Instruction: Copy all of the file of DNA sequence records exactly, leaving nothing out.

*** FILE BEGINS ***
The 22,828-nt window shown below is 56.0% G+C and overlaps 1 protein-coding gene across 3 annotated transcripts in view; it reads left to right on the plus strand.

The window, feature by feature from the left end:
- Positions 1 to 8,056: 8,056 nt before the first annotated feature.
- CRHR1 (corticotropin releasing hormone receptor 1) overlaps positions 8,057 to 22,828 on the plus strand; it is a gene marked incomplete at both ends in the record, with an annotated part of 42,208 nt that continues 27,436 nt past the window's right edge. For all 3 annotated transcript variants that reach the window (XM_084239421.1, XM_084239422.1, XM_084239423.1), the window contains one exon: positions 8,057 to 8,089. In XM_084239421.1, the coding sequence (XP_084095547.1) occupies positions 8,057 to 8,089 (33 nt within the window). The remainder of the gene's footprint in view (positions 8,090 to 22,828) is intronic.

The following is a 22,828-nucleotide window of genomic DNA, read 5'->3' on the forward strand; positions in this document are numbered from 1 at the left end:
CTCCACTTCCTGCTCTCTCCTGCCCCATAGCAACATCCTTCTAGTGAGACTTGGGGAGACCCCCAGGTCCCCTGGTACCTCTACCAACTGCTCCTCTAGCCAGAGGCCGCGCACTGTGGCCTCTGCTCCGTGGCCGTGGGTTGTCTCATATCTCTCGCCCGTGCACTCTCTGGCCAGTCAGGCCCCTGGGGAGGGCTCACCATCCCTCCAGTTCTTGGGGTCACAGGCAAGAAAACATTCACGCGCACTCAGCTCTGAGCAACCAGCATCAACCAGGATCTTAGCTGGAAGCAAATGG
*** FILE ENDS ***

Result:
The 22,828-nt window shown below is 56.0% G+C and overlaps 1 protein-coding gene across 3 annotated transcripts in view; it reads left to right on the plus strand.

The window, feature by feature from the left end:
- Positions 1 to 8,056: 8,056 nt before the first annotated feature.
- CRHR1 (corticotropin releasing hormone receptor 1) overlaps positions 8,057 to 22,828 on the plus strand; it is a gene marked incomplete at both ends in the record, with an annotated part of 42,208 nt that continues 27,436 nt past the window's right edge. For all 3 annotated transcript variants that reach the window (XM_084239421.1, XM_084239422.1, XM_084239423.1), the window contains one exon: positions 8,057 to 8,089. In XM_084239421.1, the coding sequence (XP_084095547.1) occupies positions 8,057 to 8,089 (33 nt within the window). The remainder of the gene's footprint in view (positions 8,090 to 22,828) is intronic.

The following is a 22,828-nucleotide window of genomic DNA, read 5'->3' on the forward strand; positions in this document are numbered from 1 at the left end:
CTCCACTTCCTGCTCTCTCCTGCCCCATAGCAACATCCTTCTAGTGAGACTTGGGGAGACCCCCAGGTCCCCTGGTACCTCTACCAACTGCTCCTCTAGCCAGAGGCCGCGCACTGTGGCCTCTGCTCCGTGGCCGTGGGTTGTCTCATATCTCTCGCCCGTGCACTCTCTGGCCAGTCAGGCCCCTGGGGAGGGCTCACCATCCCTCCAGTTCTTGGGGTCACAGGCAAGAAAACATTCACGCGCACTCAGCTCTGAGCAACCAGCATCAACCAGGATCTTAGCTGGAAGCAAATGG